PUBLISHED UNITED STATES COURT OF APPEALS FOR THE FOURTH CIRCUIT No. 19-1005 COLETTE MARIE WILCOX, Plaintiff - Appellant, v. NATHAN H. LYONS, Esq.; PHILLIP C. STEELE, Esq. Defendants - Appellees, and CARROLL COUNTY, VIRGINIA, Defendant. Appeal from the United States District Court for the Western District of Virginia, at Roanoke. Michael F. Urbanski, Chief District Judge. (7:17-cv-000530-MFU-RSB) Argued: January 30, 2020 Decided: August 11, 2020 Before NIEMEYER, QUATTLEBAUM, and RUSHING, Circuit Judges. Affirmed by published opinion. Judge Rushing wrote the opinion, in which Judge Niemeyer and Judge Quattlebaum joined. ARGUED: Thomas E. Strelka, STRELKA LAW OFFICE, Roanoke, Virginia, for Appellant. Henry S. Keuling-Stout, KEULING-STOUT, P.C., Big Stone Gap, Virginia, for Appellees. ON BRIEF: L. Leigh R. Strelka, N. Winston West, IV, STRELKA LAW OFFICE, Roanoke, Virginia, for Appellant. 2 RUSHING, Circuit Judge: Collette Marie Wilcox, a former Deputy Commonwealth Attorney for Carroll County, Virginia, sued her former employer, contending that she was fired in retaliation for reporting alleged sex discrimination. Wilcox sought to proceed solely pursuant to 42 U.S.C. § 1983, on the theory that her public employer’s retaliation violated the Fourteenth Amendment’s Equal Protection Clause. In line with our precedent and the majority of courts to consider the question, we conclude that a pure retaliation claim is not cognizable under the Equal Protection Clause. We therefore affirm the district court’s dismissal of Wilcox’s retaliation claim. I. A. Nathan Lyons, the elected Commonwealth Attorney for Carroll County, hired Wilcox to serve as a Deputy Commonwealth Attorney in May 2014. 1 Following an incident on November 30, 2015, Wilcox reported alleged sex discrimination to Lyons. The incident occurred when one of Wilcox’s colleagues recounted his efforts to protect a female relative from “rough-housing and unwanted violence.” J.A. 138. During this conversation, another of Wilcox’s colleagues, defendant Phillip Steele, forcefully struck Wilcox on her right arm or shoulder with a closed fist. Steele accompanied his strike with a derogatory comment toward women. Taken aback, Wilcox told Steele not to “use [her] as 1 We take the facts as alleged in Wilcox’s complaint, which we accept as true on a motion to dismiss. Erickson v. Pardus, 551 U.S. 89, 94 (2007) (per curiam). We therefore do not consider the defendants’ attempts to add to the factual record. 3 demonstrative evidence of violence against women.” J.A. 138. She asked Steele to back away from her, but he did not comply. Wilcox feared he might attempt to hit her again. At this point, Lyons entered the room. Wilcox uttered a “nervous joke” about filing a worker’s compensation claim for battery and began to leave. J.A. 138. Before Wilcox had made a complete exit, a female colleague entered the room, and Wilcox exclaimed to her that there was “hostility in the room against women.” J.A. 139. Later that afternoon, Wilcox sent Lyons an email describing the incident. The next day, Wilcox met with Lyons to discuss her email. During that meeting, she expressed her opinion that the Commonwealth Attorney’s Office promoted, or at least tolerated, discrimination against women. Lyons apologized “for the Office hostility” but did not take “affirmative steps” to reprimand Steele or correct his behavior. J.A. 140. In the weeks after the incident, Wilcox perceived that her colleagues were “distanc[ing] themselves” from her. J.A. 140. Thereafter, on several occasions in January 2016 Wilcox missed or was late to work due to bad weather or illness. At one point, Lyons asked Wilcox to inform him about her absences by phone rather than text message but added that it was “no big deal.” J.A. 141. At the end of January, Wilcox submitted her monthly timesheet to Lyons. Court proceedings had run long one of the days Wilcox was late to work, so although she had arrived late, she made a notation on her timesheet explaining she had worked the equivalent of a full day. On February 16, 2016, Lyons directed Wilcox to resubmit her January timesheet to reflect sick leave for part of the day on which court proceedings had run late. The next 4 day, Lyons called Wilcox into his office and informed her that she had used too much leave, despite his approval of her leave requests. Lyons then told Wilcox she was in violation of a “state compensation board policy” concerning leave and he was going to issue her a written reprimand. J.A. 142. Wilcox told Lyons she did not know about the policy to which Lyons was referring and asked why Carroll County’s leave policy was not applicable. Lyons handed Wilcox the letter of reprimand and directed her to sign it. Wilcox asked if she could read the letter first and requested a copy of the pertinent policy to review. In response, Lyons turned his back, raised his voice, and told Wilcox she was fired for insubordination. B. Wilcox subsequently filed this lawsuit against Lyons, Steele, and Carroll County. She alleged sex discrimination, hostile work environment, and retaliation in violation of the Equal Protection Clause, as well as deprivation of a liberty interest in violation of the Due Process Clause and common law battery. The defendants moved to dismiss. The district court dismissed with prejudice all claims against Carroll County and the hostile work environment claim. The court also rejected Wilcox’s claims for sex discrimination, retaliation, and deprivation of a liberty interest but granted Wilcox leave to amend those claims. Wilcox filed an amended complaint in which she dropped her allegation of sex discrimination, asserted additional facts to support her claim for deprivation of a liberty interest, and reasserted her retaliation and battery claims. Pertinent for this appeal, Wilcox did not amend her retaliation claim but instead sought reconsideration of the district court’s 5 prior order dismissing that claim. reconsideration. 2 The district court denied Wilcox’s motion for Briefly surveying our precedent regarding Section 1983 retaliation claims, the court observed that it “is far from certain” that “her retaliation claim alleging adverse action on account of her complaint of discrimination is actionable under § 1983 as a violation of the Equal Protection Clause.” J.A. 126–127. However, the court determined it need not reach that issue because, even assuming such a claim were viable, Wilcox had failed to state a prima facie case for retaliation. Drawing on the requirements for a Title VII retaliation claim, the district court concluded that Wilcox failed to sufficiently allege a causal relationship between her protected activity and her termination. Wilcox “relie[d] heavily on temporal proximity” to allege causation, but the court concluded that the two-and-a-half month time span between her report of alleged sex discrimination and her termination was too long to establish causation by temporal proximity alone. J.A. 129. Finding that Wilcox had not pleaded any other evidence of retaliatory animus, the court held that the complaint failed to state a claim for retaliation. Wilcox appealed. On appeal, she argues that her retaliation claim is actionable under Section 1983 as a violation of the Equal Protection Clause and that she has sufficiently alleged causation to support her retaliation claim. We review the district 2 The district court subsequently dismissed with prejudice the claim for deprivation of a liberty interest and, in the absence of any viable federal cause of action, declined to exercise supplemental jurisdiction over the state-law battery claim. J.A. 169–180. That order disposed of all of Wilcox’s remaining claims, thereby ripening for appeal the dismissal of her retaliation claim. 6 court’s dismissal de novo. Coleman v. Md. Court of Appeals, 626 F.3d 187, 190 (4th Cir. 2010). II. As noted above, the district court assumed for the sake of argument that Wilcox’s retaliation claim was cognizable under the Equal Protection Clause but determined that she failed to sufficiently allege causation to support her claim. We likewise first consider whether, assuming such a claim is cognizable, Wilcox has sufficiently pleaded it in her complaint. Cf. Hagans v. Lavine, 415 U.S. 528, 547 (1974) (reiterating the “ordinary rule that a federal court should not decide federal constitutional questions where a dispositive nonconstitutional ground is available”). The district court borrowed the prima facie case framework from the Title VII retaliation context. Under that framework, to establish a prima facie case of retaliation, a plaintiff must show “(i) that she engaged in protected activity, (ii) that her employer took adverse action against her, and (iii) that a causal relationship existed between the protected activity and the adverse employment activity.” Foster v. Univ. of Md.-E. Shore, 787 F.3d 243, 250 (4th Cir. 2015) (brackets and internal quotation marks omitted). Although we have not drawn a bright temporal line, we have observed that two-and-a-half months between the protected activity and the adverse action “is sufficiently long so as to weaken significantly the inference of causation between the two events” in the absence of other evidence of retaliation. King v. Rumsfeld, 328 F.3d 145, 151 n.5 (4th Cir. 2003); see id. at 151 & n.5 (nevertheless concluding that temporal proximity was sufficient to establish causation in that case because the end of the school year was “the natural decision point”); 7 cf. Foster, 787 F.3d at 253 (holding complaints of discrimination one month before termination sufficient to create jury question regarding causation prong of prima facie case). But here, Wilcox has alleged additional facts suggesting retaliation, namely Lyons’s alleged overreaction in firing Wilcox for insubordination in response to her request for clarification about the attendance policy and time to read the letter of reprimand. A disproportionate response to a minor workplace infraction suggests pretext and can bolster the causation element of a plaintiff’s prima facie case. See, e.g., Hernandez v. Fairfax Cnty., 719 Fed. App. 184, 189–190 (4th Cir. 2018) (per curiam). Considered together, Wilcox’s allegations about Lyons’s overreaction in the reprimand meeting and the twoand-a-half month span between Wilcox’s complaint and her termination are sufficient to plead causation at this preliminary stage. Thus, if Wilcox’s retaliation claim were governed by the Title VII framework, her claim would survive dismissal. But Wilcox did not plead a Title VII claim; she has advanced only a Section 1983 claim alleging a violation of the Equal Protection Clause, which she argues should follow the Title VII pattern. We therefore are squarely presented with the question whether a pure retaliation claim is cognizable as a violation of the Equal Protection Clause. III. Public employees enjoy the protection of antidiscrimination statutes such as Title VII as well as the protection of the Constitution, which they may enforce against their 8 employers in civil actions pursuant to 42 U.S.C. § 1983. 3 See, e.g., Holder v. City of Raleigh, 867 F.2d 823, 828 (4th Cir. 1989) (“We have held that Title VII is not an exclusive remedy for employment discrimination by a public entity. A state employee may still bring a Fourteenth Amendment challenge under 42 U.S.C. § 1983 to discriminatory employment decisions.”). We have recognized as cognizable, for example, claims by public employees alleging that their employers violated their rights under the First Amendment and the Due Process and Equal Protection Clauses of the Fourteenth Amendment. See, e.g., Suarez Corp. Indus. v. McGraw, 202 F.3d 676, 685 (4th Cir. 2000) (First Amendment); Stone v. Univ. of Md. Med. Sys. Corp., 855 F.2d 167, 172 (4th Cir. 1988) (Due Process); Talbert v. City of Richmond, 648 F.2d 925, 929 (4th Cir. 1981) (Equal Protection). The Equal Protection Clause of the Fourteenth Amendment commands that “[n]o State shall . . . deny to any person within its jurisdiction the equal protection of the laws.” U.S. Const. amend. XIV, § 1. This constitutional imperative of equal protection does not entirely remove the States’ power to classify but “keeps governmental decisionmakers from treating differently persons who are in all relevant respects alike.” Nordlinger v. Hahn, 505 U.S. 1, 10 (1992). Distinctions on the basis of sex or gender are subject to heightened scrutiny under equal protection analysis. See Knussman v. Maryland, 272 F.3d 3 Section 1983 provides that “[e]very person who, under color of any statute, ordinance, regulation, custom, or usage, of any State or Territory or the District of Columbia, subjects, or causes to be subjected, any citizen of the United States or other person within the jurisdiction thereof to the deprivation of any rights, privileges, or immunities secured by the Constitution and laws, shall be liable to the party injured in an action at law, suit in equity, or other proper proceeding for redress.” 9 625, 635 (4th Cir. 2001). 4 Thus, this Court has recognized that the Equal Protection Clause confers on public employees “a right to be free from gender discrimination that is not substantially related to important governmental objectives.” Beardsley v. Webb, 30 F.3d 524, 529 (4th Cir. 1994); see Davis v. Passman, 442 U.S. 228, 234–235 (1979). Intentional sex discrimination and sexual harassment against public employees by persons acting under color of state law violate the Equal Protection Clause and are actionable under Section 1983. Beardsley, 30 F.3d at 529; cf. J.E.B. v. Alabama, 511 U.S. 127, 130–131 (1994) (“Intentional discrimination on the basis of gender by state actors violates the Equal Protection Clause, particularly where . . . the discrimination serves to ratify and perpetuate invidious, archaic, and overbroad stereotypes about the relative abilities of men and women.”). Neither our Court nor the Supreme Court has recognized an equal protection right to be free from retaliation. To the contrary, we have previously held that “‘[a] pure or generic retaliation claim . . . simply does not implicate the Equal Protection Clause.’” Edwards v. City of Goldsboro, 178 F.3d 231, 250 (4th Cir. 1999) (quoting Watkins v. Bowden, 105 F.3d 1344, 1354 (11th Cir. 1997)). Instead, we have consistently considered retaliation claims brought under Section 1983 to be more properly characterized as claims asserting a violation of the First Amendment. See Martin v. Duffy, 858 F.3d 239, 252 (4th 4 Distinctions on the basis of race, by contrast, are subject to the strictest judicial scrutiny because “‘[r]acial classifications are simply too pernicious to permit any but the most exact connection between justification and classification.’” H.B. Rowe Co. v. Tippett, 615 F.3d 233, 240–241 (4th Cir. 2010) (quoting Adarand Constructors, Inc. v. Pena, 515 U.S. 200, 229 (1995)). 10 Cir. 2017); Kirby v. Elizabeth City, 388 F.3d 440, 447 (4th Cir. 2004); Edwards, 178 F.3d at 250. As we have explained, allegations that an employer subjected an employee to adverse consequences “in retaliation for his speech are, at their core, free-speech retaliation claims that do ‘not implicate the Equal Protection Clause.’” Kirby, 388 F.3d at 447 (quoting Edwards, 178 F.3d at 250). 5 When an employee experiences an adverse employment action after “voic[ing] a grievance” to her public employer, “[a] violation of the First Amendment’s protection of the right to speak out is a necessary predicate to a claim of pure retaliation.” Beardsley, 30 F.3d at 530; cf. Martin, 858 F.3d at 252 (affirming dismissal of equal protection claim because prisoner’s claim of retaliation for filing grievance and participating in grievance resolution process was “best characterized as a mere rewording of his First Amendment retaliation claim”). Wilcox acknowledges this body of precedent but contends that the subject matter of her complaint—sex discrimination and harassment—makes her claim of retaliation in response to that complaint cognizable under the Equal Protection Clause. In other words, she asks us to expand the reach of the Fourteenth Amendment in claims arising under Section 1983. We are not persuaded. 5 In Kirby, the employee advanced two equal protection claims: first, that his employer was actually motivated to treat him differently in retaliation for his speech, and second, that his employer had no rational basis for treating him differently. 388 F.3d at 447. Wilcox does not argue that Lyons lacked any “conceivable rational basis” to terminate her. Id. at 448. Nor has she alleged that the defendants, without a rational basis, treated her discrimination complaint differently from other employees’ discrimination complaints. Rather, she contends only that Lyons fired her in retaliation for her complaint of discrimination. 11 The Supreme Court has subjected discrimination on the basis of sex to heightened equal protection scrutiny because differences between the sexes are so rarely a legitimate reason to treat otherwise similarly situated people differently. See Frontiero v. Richardson, 411 U.S. 677, 686–687 (1973) (“[T]he sex characteristic frequently bears no relation to ability to perform or contribute to society.”); Craig v. Boren, 429 U.S. 190, 198–199 (1976) (recognizing that “classifications by gender” have served as “inaccurate prox[ies]” for other classifications, rooted in stereotypes and “outdated misconceptions” about women). The Court views classifications based on sex or gender with suspicion because of their roots in our Nation’s “long and unfortunate history of sex discrimination.” Frontiero, 411 U.S. at 684; see also Pers. Adm’r of Mass. v. Feeney, 442 U.S. 256, 273 (1979) (“Classifications based upon gender, not unlike those based upon race, have traditionally been the touchstone for pervasive and often subtle discrimination.”). Moreover, “sex, like race and national origin, is an immutable characteristic determined solely by the accident of birth,” therefore “the imposition of special disabilities upon the members of a particular sex because of their sex would seem to violate the basic concept of our system that legal burdens should bear some relationship to individual responsibility.” Frontiero, 411 U.S. at 686 (internal quotation marks omitted). Thus, state action that causes “different treatment [to] be accorded to [individuals] on the basis of their sex . . . establishes a 12 classification subject to scrutiny under the Equal Protection Clause.” Reed v. Reed, 404 U.S. 71, 75 (1971). 6 Retaliation for reporting alleged sex discrimination imposes negative consequences on an employee because of the employee’s report, not because of the employee’s sex. The very premise of a retaliation claim is that the employer has subjected an employee to adverse consequences in response to her complaint of discrimination. For example, to establish a prima facie case of retaliation under Title VII, a plaintiff must prove: (1) that she engaged in a protected activity, which includes complaining to her superior about sex discrimination or harassment; (2) that her employer took an adverse action against her; and (3) that there was “a causal link between the two events.” Boyer-Liberto v. Fontainebleau Corp., 786 F.3d 264, 281 (4th Cir. 2015) (internal quotation marks omitted). The necessary causal link is between the employee’s complaint and the adverse action, not between her sex and the adverse action. See Wetzel v. Glen St. Andrew Living Cmty., LLC, 901 F.3d 856, 868 (7th Cir. 2018) (“[A]ll anti-retaliation provisions . . . provide[] protections not because of who people are, but because of what they do.”). A retaliation claim of this type thus does not implicate disparate treatment on the basis of a classification forbidden by the Equal Protection Clause. 6 This is not to say that all sex-based classifications are unconstitutional. “The two sexes are not fungible,” and “[p]hysical differences between men and women . . . are enduring.” United States v. Virginia, 518 U.S. 515, 533 (1996) (internal quotation marks omitted). Indeed, “[i]nherent differences between men and women” need not be ignored or suppressed but rather “remain cause for celebration.” Id. Classifications based on sex, however, may not be used, “as they once were, to create or perpetuate the legal, social, and economic inferiority of women.” Id. at 534. 13 Consider a male employee who has not personally experienced discrimination but denounces his superior’s misogyny and is punished for doing so. See Laughlin v. Metro. Wash. Airports Auth., 149 F.3d 253, 259 (4th Cir. 1998) (identifying protected activities under Title VII, including “voicing one’s opinions in order to bring attention to an employer’s discriminatory activities”); cf., e.g., Gorzynski v. JetBlue Airways Corp., 596 F.3d 93, 110 (2d Cir. 2010) (holding that non-African American plaintiff had established a prima facie claim of Title VII retaliation stemming from “concerns she expressed on behalf of an African–American coworker”). His superior’s retaliation is a product of the employee voicing his opinion, not his sex. Cf. CBOCS W., Inc. v. Humphries, 553 U.S. 442, 460 (2008) (Thomas, J., dissenting) (“When an individual is subjected to reprisal because he has complained about racial discrimination, the injury he suffers is not on account of his race; rather, it is the result of his conduct.”). The sex of the complainant is irrelevant, because it is not the complainant’s sex that motivated the employer’s retaliatory adverse action. See Yatvin v. Madison Metro. School Dist., 840 F.2d 412, 419 (7th Cir. 1988); cf. Love-Lane v. Martin, 355 F.3d 766, 788 (4th Cir. 2004) (plaintiff who alleged she was demoted “in retaliation for her vocal opposition to race discrimination” had a viable First Amendment claim but “none of [the plaintiff’s] evidence that she was [demoted] in retaliation for her speech suggests that she was [demoted] because of her race,” so summary judgment was warranted on her racial discrimination claims). Likewise here, Wilcox has alleged that the defendants fired her in retaliation for her complaint of sexual harassment and discrimination, not because she is a woman. These allegations do not implicate an impermissible classification or discrimination on the basis 14 of Wilcox’s membership in a class defined by an immutable characteristic. Rather, Wilcox alleges she suffered adverse consequences because of her speech and conduct: reporting alleged harassment and discrimination. In such a case, the Equal Protection Clause’s concern with treating similarly situated people differently on the basis of sex is not implicated. See Yatvin, 840 F.2d at 418 (“Although sex discrimination by state agencies has been held to violate the equal protection clause, retaliating against a person for filing charges of sex discrimination is not the same as discriminating against a person on grounds of sex . . . .”). This is not to say that retaliation can never be evidence of sex discrimination. For example, if a public employer retaliated against women who filed complaints or participated in an investigation but not against men who did the same, the women may have a cognizable Equal Protection Claim. That claim, however, would not be for retaliation but for straightforward sex discrimination, because their employer was treating similarly situated employees differently on the basis of sex. See id. Similarly, continued sexual harassment and adverse treatment of a female employee unlike the treatment accorded male employees remains actionable as a violation of the Equal Protection Clause even when the sex discrimination and harassment continue after, and partially in response to, the female employee’s report of prior discrimination and harassment. See Beardsley, 30 F.3d at 530. The employee’s claim in such a case is not “a claim of pure retaliation,” id., but instead implicates the basic equal protection right to be free from sex discrimination that is not substantially related to important governmental objectives. Id. at 529; see also 15 Watkins, 105 F.3d at 1354 (distinguishing a “pure or generic retaliation claim” from a situation like that in Beardsley). A “pure or generic retaliation claim,” however, even if premised on complaints of sex discrimination, is not cognizable under the Equal Protection Clause. Edwards, 178 F.3d at 250 (internal quotation marks omitted). To the extent a public employee contends she suffered adverse consequences for expressing complaints or reporting discrimination to her employer, her claim arises under the First Amendment. See Campbell v. Galloway, 483 F.3d 258, 266–268, 272 (4th Cir. 2007); Watkins, 105 F.3d at 1354. To the extent a public employee links an alleged retaliatory action to her gender, that allegation would constitute part of an equal protection discrimination claim, not a freestanding retaliation claim. See Watkins, 105 F.3d at 1354. Wilcox has not made such an allegation, nor has she pleaded a First Amendment action. The “right to be free from retaliation for protesting sexual harassment and sex discrimination” upon which Wilcox solely relies “is a right created by Title VII, not the equal protection clause.” Gray v. Lacke, 885 F.2d 399, 414 (7th Cir. 1989); see also Boyd v. Ill. State Police, 384 F.3d 888, 898 (7th Cir. 2004) (“[T]he right to be free from retaliation may be vindicated under the First Amendment or Title VII, but not the equal protection clause.”). To be clear: these existing legal avenues for challenging public employer retaliation remain open to employees; we simply decline to create a new one under the auspices of the Fourteenth Amendment. In reaching this conclusion, we join the vast majority of circuit courts to have considered the question. At least six of our sister circuits have held that the Equal Protection Clause cannot sustain a pure claim of retaliation. See Thomas v. Indep. Twp., 16 463 F.3d 285, 298 n.6 (3d Cir. 2006) (retaliation for complaint of race discrimination); Thompson v. City of Starkville, 901 F.2d 456, 468 (5th Cir. 1990) (retaliation for complaints about improper promotions and misconduct by other police officers); R.S.W.W., Inc. v. City of Keego Harbor, 397 F.3d 427, 439–440 (6th Cir. 2005) (retaliation for complaint of police harassment); Boyd, 384 F.3d at 898 (retaliation for filing charges of race discrimination); Yatvin, 840 F.2d at 418 (retaliation for filing charges of sex discrimination); Maldonado v. City of Altus, 433 F.3d 1294, 1308 (10th Cir. 2006) (retaliation for complaint of national origin discrimination); Teigen v. Renfrow, 511 F.3d 1072, 1084–1086 (10th Cir. 2007) (retaliation for complaints about violations of state employment laws); Watkins, 105 F.3d at 1354 (retaliation for complaints of sexual and racial harassment); see also Burton v. Ark. Sec’y of State, 737 F.3d 1219, 1237 (8th Cir. 2013) (observing that other courts have rejected equal protection retaliation claims and concluding that “no clearly established right exists under the equal protection clause to be free from retaliation” (internal quotation marks omitted)). And a host of district courts— 17 both within our circuit 7 and beyond (including in circuits that have not yet resolved this question) 8—have reached the same conclusion. Only the Second Circuit has reached a contrary conclusion, in Vega v. Hempstead Union Free School District, 801 F.3d 72 (2d Cir. 2015), and Wilcox urges us to adopt its reasoning. But we do not find Vega persuasive. After distinguishing contrary circuit precedent, the Vega court offered two primary reasons undergirding its conclusion that retaliation is actionable under the Equal Protection Clause. First, the court observed that “an ‘equal protection claim [largely] parallels [a plaintiff’s] Title VII claim,’” and found “no sound reason to deviate from this principle for a retaliation claim.” Id. at 82 (second alteration in original) (quoting Feingold v. New York, 366 F.3d 138, 159 (2d Cir. 2004)). While Title VII’s antidiscrimination provision overlaps the ambit of the Equal Protection Clause, and we have applied a similar framework in 7 See, e.g., Whitehurst v. Bedford Cnty. Sch. Bd., No. 6:19-cv-00010, 2020 WL 535962, at *12–13 (W.D. Va. Feb. 3, 2020); White v. Gaston Cnty. Bd. of Educ., No. 3:16cv-00552-MOCDSC, 2017 WL 220134, at *3–4 (W.D.N.C. Jan. 18, 2017); Johnson v. Scott Cnty. Sch. Bd., No. 2:12-cv-00010, 2012 WL 4458150, at *3 (W.D. Va. July 31, 2012); Bailey v. Fairfax Cnty. Va., No. 1:10-cv-1031, 2011 WL 3793329, at *2 (E.D. Va. Aug. 18, 2011); Byrd v. Md. Dep’t of Health & Mental Hygiene - State Bd. of Dental Exam’rs, No. WMN-07-2740, 2008 WL 11509375, at *7 (D. Md. Apr. 16, 2008); Phillips v. Mabe, 367 F. Supp. 2d 861, 870–871 (M.D.N.C. 2005). 8 See, e.g., Harrison v. Fed. Bureau of Prisons, 298 F. Supp. 3d 174, 181 (D.D.C. 2018); Roy v. Correct Care Sols., LLC, 321 F. Supp. 3d 155, 170 n.6 (D. Me. 2018), rev’d in part on other grounds, 914 F.3d 52 (1st Cir. 2019); see also Benson v. City of Lincoln, No. 4:18-cv-3127, 2019 WL 1766159, at *9 (D. Neb. Apr. 22, 2019); Zimmerman v. Ark. Dep’t of Fin. & Admin., No. 5:17-cv-00160-JM, 2018 WL 700850, at *3 (E.D. Ark. Feb. 2, 2018); Mazzeo v. Gibbons, No. 2:08-cv-01387-RLH, 2010 WL 4384207, at *5 (D. Nev. Oct. 28, 2010); Occhionero v. City of Fresno, No. CV F 05-1184 LJO SMS, 2008 WL 2690431, at *7–8 (E.D. Cal. July 3, 2008); Rodriguez-Melendez v. Rivera, No. CIV. 971258 SEC, 1998 WL 151870, at *3–4 (D.P.R. Mar. 23, 1998). 18 analyzing workplace protected-characteristic discrimination claims under each, the scope of the two laws is not identical. See United Steelworkers of Am., AFL-CIO-CLC v. Weber, 443 U.S. 193, 206 n.6 (1979) (“Title VII . . . was not intended to incorporate and particularize the commands of the . . . Fourteenth Amendment[].”); Johnson v. Transp. Agency, Santa Clara Cnty., 480 U.S. 616, 627–628 n.6 (1987) (rejecting the notion that “the obligations of a public employer under Title VII must be identical to its obligations under the Constitution”). Title VII, for instance, permits litigants to assert discrimination claims under a “disparate impact” theory, but such claims are not cognizable in the context of the Equal Protection Clause. Compare Griggs v. Duke Power Co., 401 U.S. 424, 431 (1971) (Title VII “proscribes not only overt discrimination but also practices that are fair in form, but discriminatory in operation.”), with Washington v. Davis, 426 U.S. 229, 242 (1976) (“Disproportionate impact . . . [s]tanding alone” does not violate Equal Protection Clause.). Another critical difference between Title VII and the Equal Protection Clause directly undermines the rationale relied upon by the court in Vega: Title VII contains a provision—separate from its antidiscrimination provision—expressly prohibiting retaliation. See 42 U.S.C. § 2000e-3(a) (“It shall be an unlawful employment practice for an employer to discriminate against any of his employees . . . because [the employee] has opposed any practice made an unlawful employment practice by this subchapter . . . .”); see, e.g., Peters v. Jenney, 327 F.3d 307, 320 (4th Cir. 2003) (outlining the elements of a Title VII retaliation claim). antiretaliation language. The Equal Protection Clause contains no comparable And as the Supreme Court has explained, Title VII’s 19 antidiscrimination and antiretaliation provisions “differ not only in language but in purpose as well.” Burlington N. & Santa Fe Ry. Co. v. White, 548 U.S. 53, 63 (2006). “The substantive provision seeks to prevent injury to individuals based on who they are, i.e., their status. The antiretaliation provision seeks to prevent harm to individuals based on what they do, i.e., their conduct.” Id. We cannot read this additional, and materially different, language and purpose into the Equal Protection Clause. Second, the Vega court reasoned that “retaliation is a form of discrimination,” relying on the Supreme Court’s interpretation of Title IX in Jackson v. Birmingham Board of Education, 544 U.S. 167 (2005). Title IX, which “prohibits sex discrimination by recipients of federal education funding” is a “broadly written general prohibition on discrimination.” Jackson, 544 U.S. at 173, 175. The statute declares that “[n]o person in the United States shall, on the basis of sex, be excluded from participation in, be denied the benefits of, or be subjected to discrimination under any education program or activity receiving Federal financial assistance.” 20 U.S.C. § 1681(a). The question in Jackson was whether Title IX’s implied private right of action encompasses claims of retaliation. The Court held that it did, relying on its “repeated holdings construing ‘discrimination’ under Title IX broadly,” Congress’s awareness of precedent issued shortly before Title IX’s passage, the absence of language limiting the statute to “discrimination on the basis of such 20 individual’s sex,” and Congress’s purposes in enacting the statute. Jackson, 544 U.S. at 173–181. 9 We do not read the Court’s decision in Jackson to suggest that every statute prohibiting discrimination—much less the Constitution’s aged guarantee of equal protection—also necessarily incorporates a right to be free from retaliation for reporting discrimination. As an initial matter, that proposition is difficult to square with Title VII, which contains an antidiscrimination provision and a separate express antiretaliation provision. If a prohibition on discrimination always encompassed retaliation, Title VII’s antiretaliation provision would be mere surplusage. Such an interpretation flies in the face of commonly applied canons of statutory construction. See In re Total Realty Mgmt., LLC, 706 F.3d 245, 251 (4th Cir. 2013). But, more importantly, it illustrates that—at least in the mind of Congress—retaliation is not always included within the conceptual ambit of discrimination. See Gomez-Perez, 553 U.S. at 495 (Roberts, C.J., dissenting) (explaining that although “broad bans on discrimination, standing alone, may be read to include a retaliation component,” differences in the “text and structure of” the ban, along with factors such as “the broader . . . scheme of which [the ban] is a part,” can counsel in favor of the opposite conclusion—that retaliation is not included). The better understanding is that 9 The Supreme Court has also construed the federal employer provision of the Age Discrimination in Employment Act and 42 U.S.C. § 1981 to encompass retaliation, again focusing on the particular language and history of the statutes and relevant precedent. See Gomez-Perez v. Potter, 553 U.S. 474, 479 (2008) (ADEA); CBOCS, 553 U.S. at 445 (Section 1981). 21 Jackson and cases like it turned on the text and history of the statutes being interpreted— neither of which they share with the Equal Protection Clause. In fact, the Supreme Court has specifically held that Title IX’s antidiscrimination imperative is not coterminous with the Equal Protection Clause. In Fitzgerald v. Barnstable School Committee, the Court engaged in a “comparison of the substantive rights and protections guaranteed” by Tile IX and the Equal Protection Clause and determined that “Title IX’s protections are narrower in some respects and broader in others.” 555 U.S. 246, 256 (2009). As the Court explained, Title IX applies in circumstances in which the Equal Protection Clause does not, as well as vice versa, and “[e]ven where particular activities and particular defendants are subject to both Title IX and the Equal Protection Clause” the pertinent standards provided by each “may not be wholly congruent.” Id. at 257. We therefore cannot agree with the Vega court’s conclusion that because the term “discrimination” in Title IX encompasses retaliation, the Equal Protection Clause’s prohibition on unjustified classifications based on sex must also encompass pure claims of retaliation based not on sex but on an employee’s speech. The guarantee of equal treatment for similarly situated persons is conceptually distinct from a right to be free from retaliation for voicing complaints of discrimination. While the latter may serve to guard and secure the former primary objective, the enforcement mechanism is distinct from the right itself. See Burlington N., 548 U.S. at 63. It does not follow that because discrimination sometimes includes retaliation in other contexts, the Equal Protection Clause must have the same remedial scope. We decline to break new constitutional ground based on the 22 interpretation of statutes with different histories, different structures, and different text than the Fourteenth Amendment. * * * Because Wilcox has pleaded her retaliation claim solely under the Equal Protection Clause, she has failed to present a cognizable claim. The district court therefore did not err when it granted the defendants’ motion to dismiss. Accordingly, for the reasons set forth in this opinion, the decision of the district court is AFFIRMED. 23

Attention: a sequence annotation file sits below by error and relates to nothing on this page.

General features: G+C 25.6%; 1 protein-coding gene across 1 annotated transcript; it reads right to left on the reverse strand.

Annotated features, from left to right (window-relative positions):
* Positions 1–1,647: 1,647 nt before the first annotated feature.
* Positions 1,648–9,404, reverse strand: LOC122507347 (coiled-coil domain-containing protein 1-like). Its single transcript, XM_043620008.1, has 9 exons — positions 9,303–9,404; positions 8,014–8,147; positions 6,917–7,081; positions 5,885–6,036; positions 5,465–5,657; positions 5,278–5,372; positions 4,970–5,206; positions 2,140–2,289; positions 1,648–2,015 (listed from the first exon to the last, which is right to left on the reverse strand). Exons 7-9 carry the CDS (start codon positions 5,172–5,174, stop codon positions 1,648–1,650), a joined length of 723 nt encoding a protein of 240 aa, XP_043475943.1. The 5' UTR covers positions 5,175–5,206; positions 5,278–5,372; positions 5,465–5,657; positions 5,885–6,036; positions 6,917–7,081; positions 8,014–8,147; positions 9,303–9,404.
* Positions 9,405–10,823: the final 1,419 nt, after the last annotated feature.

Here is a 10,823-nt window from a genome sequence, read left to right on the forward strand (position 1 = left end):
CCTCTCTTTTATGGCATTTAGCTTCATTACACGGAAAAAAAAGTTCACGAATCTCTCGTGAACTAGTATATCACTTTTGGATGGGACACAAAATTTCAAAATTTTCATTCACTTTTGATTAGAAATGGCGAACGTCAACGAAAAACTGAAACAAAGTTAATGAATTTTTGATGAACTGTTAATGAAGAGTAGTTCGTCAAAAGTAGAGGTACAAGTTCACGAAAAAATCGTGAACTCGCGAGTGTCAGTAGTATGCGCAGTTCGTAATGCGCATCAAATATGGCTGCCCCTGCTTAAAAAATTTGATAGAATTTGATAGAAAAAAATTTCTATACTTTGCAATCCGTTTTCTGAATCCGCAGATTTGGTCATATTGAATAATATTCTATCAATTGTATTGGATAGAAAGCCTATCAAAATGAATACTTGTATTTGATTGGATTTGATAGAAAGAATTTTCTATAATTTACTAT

Primary Holding
In line with Fourth Circuit precedent and the majority of courts to consider the question, the court held that a pure retaliation claim is not cognizable under the Equal Protection Clause.

Disclaimer: Justia Annotations is a forum for attorneys to summarize, comment on, and analyze case law published on our site. Justia makes no guarantees or warranties that the annotations are accurate or reflect the current state of law, and no annotation is intended to be, nor should it be construed as, legal advice. Contacting Justia or any attorney through this site, via web form, email, or otherwise, does not create an attorney-client relationship.